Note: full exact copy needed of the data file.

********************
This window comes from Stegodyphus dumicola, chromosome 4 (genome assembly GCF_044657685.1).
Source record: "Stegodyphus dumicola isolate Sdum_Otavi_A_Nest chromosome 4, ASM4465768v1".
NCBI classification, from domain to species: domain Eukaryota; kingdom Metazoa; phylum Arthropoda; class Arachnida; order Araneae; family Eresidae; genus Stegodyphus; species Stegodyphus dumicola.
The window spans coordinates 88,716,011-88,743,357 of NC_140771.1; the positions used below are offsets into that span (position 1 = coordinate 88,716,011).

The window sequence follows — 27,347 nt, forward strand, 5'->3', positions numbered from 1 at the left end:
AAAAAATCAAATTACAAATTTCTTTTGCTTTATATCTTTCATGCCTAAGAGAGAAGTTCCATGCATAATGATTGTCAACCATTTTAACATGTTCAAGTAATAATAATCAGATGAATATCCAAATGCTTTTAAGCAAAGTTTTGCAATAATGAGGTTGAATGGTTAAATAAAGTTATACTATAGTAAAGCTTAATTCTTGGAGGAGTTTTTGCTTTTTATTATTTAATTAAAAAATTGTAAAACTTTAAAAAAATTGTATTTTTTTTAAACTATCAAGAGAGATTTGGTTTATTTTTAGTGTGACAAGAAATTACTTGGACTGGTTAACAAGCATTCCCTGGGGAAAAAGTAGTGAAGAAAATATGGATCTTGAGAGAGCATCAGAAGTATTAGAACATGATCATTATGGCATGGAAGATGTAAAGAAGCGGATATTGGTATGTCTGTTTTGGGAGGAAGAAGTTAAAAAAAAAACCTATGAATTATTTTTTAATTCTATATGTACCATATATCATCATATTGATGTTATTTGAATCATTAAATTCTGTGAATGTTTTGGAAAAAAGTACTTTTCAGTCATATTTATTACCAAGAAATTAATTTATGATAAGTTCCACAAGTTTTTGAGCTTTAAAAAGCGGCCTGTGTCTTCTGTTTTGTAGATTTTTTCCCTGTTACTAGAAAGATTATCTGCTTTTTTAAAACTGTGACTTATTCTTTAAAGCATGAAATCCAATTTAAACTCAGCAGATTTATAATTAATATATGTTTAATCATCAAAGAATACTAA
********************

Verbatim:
This window comes from Stegodyphus dumicola, chromosome 4 (genome assembly GCF_044657685.1).
Source record: "Stegodyphus dumicola isolate Sdum_Otavi_A_Nest chromosome 4, ASM4465768v1".
NCBI classification, from domain to species: domain Eukaryota; kingdom Metazoa; phylum Arthropoda; class Arachnida; order Araneae; family Eresidae; genus Stegodyphus; species Stegodyphus dumicola.
The window spans coordinates 88,716,011-88,743,357 of NC_140771.1; the positions used below are offsets into that span (position 1 = coordinate 88,716,011).

The window sequence follows — 27,347 nt, forward strand, 5'->3', positions numbered from 1 at the left end:
AAAAAATCAAATTACAAATTTCTTTTGCTTTATATCTTTCATGCCTAAGAGAGAAGTTCCATGCATAATGATTGTCAACCATTTTAACATGTTCAAGTAATAATAATCAGATGAATATCCAAATGCTTTTAAGCAAAGTTTTGCAATAATGAGGTTGAATGGTTAAATAAAGTTATACTATAGTAAAGCTTAATTCTTGGAGGAGTTTTTGCTTTTTATTATTTAATTAAAAAATTGTAAAACTTTAAAAAAATTGTATTTTTTTTAAACTATCAAGAGAGATTTGGTTTATTTTTAGTGTGACAAGAAATTACTTGGACTGGTTAACAAGCATTCCCTGGGGAAAAAGTAGTGAAGAAAATATGGATCTTGAGAGAGCATCAGAAGTATTAGAACATGATCATTATGGCATGGAAGATGTAAAGAAGCGGATATTGGTATGTCTGTTTTGGGAGGAAGAAGTTAAAAAAAAAACCTATGAATTATTTTTTAATTCTATATGTACCATATATCATCATATTGATGTTATTTGAATCATTAAATTCTGTGAATGTTTTGGAAAAAAGTACTTTTCAGTCATATTTATTACCAAGAAATTAATTTATGATAAGTTCCACAAGTTTTTGAGCTTTAAAAAGCGGCCTGTGTCTTCTGTTTTGTAGATTTTTTCCCTGTTACTAGAAAGATTATCTGCTTTTTTAAAACTGTGACTTATTCTTTAAAGCATGAAATCCAATTTAAACTCAGCAGATTTATAATTAATATATGTTTAATCATCAAAGAATACTAA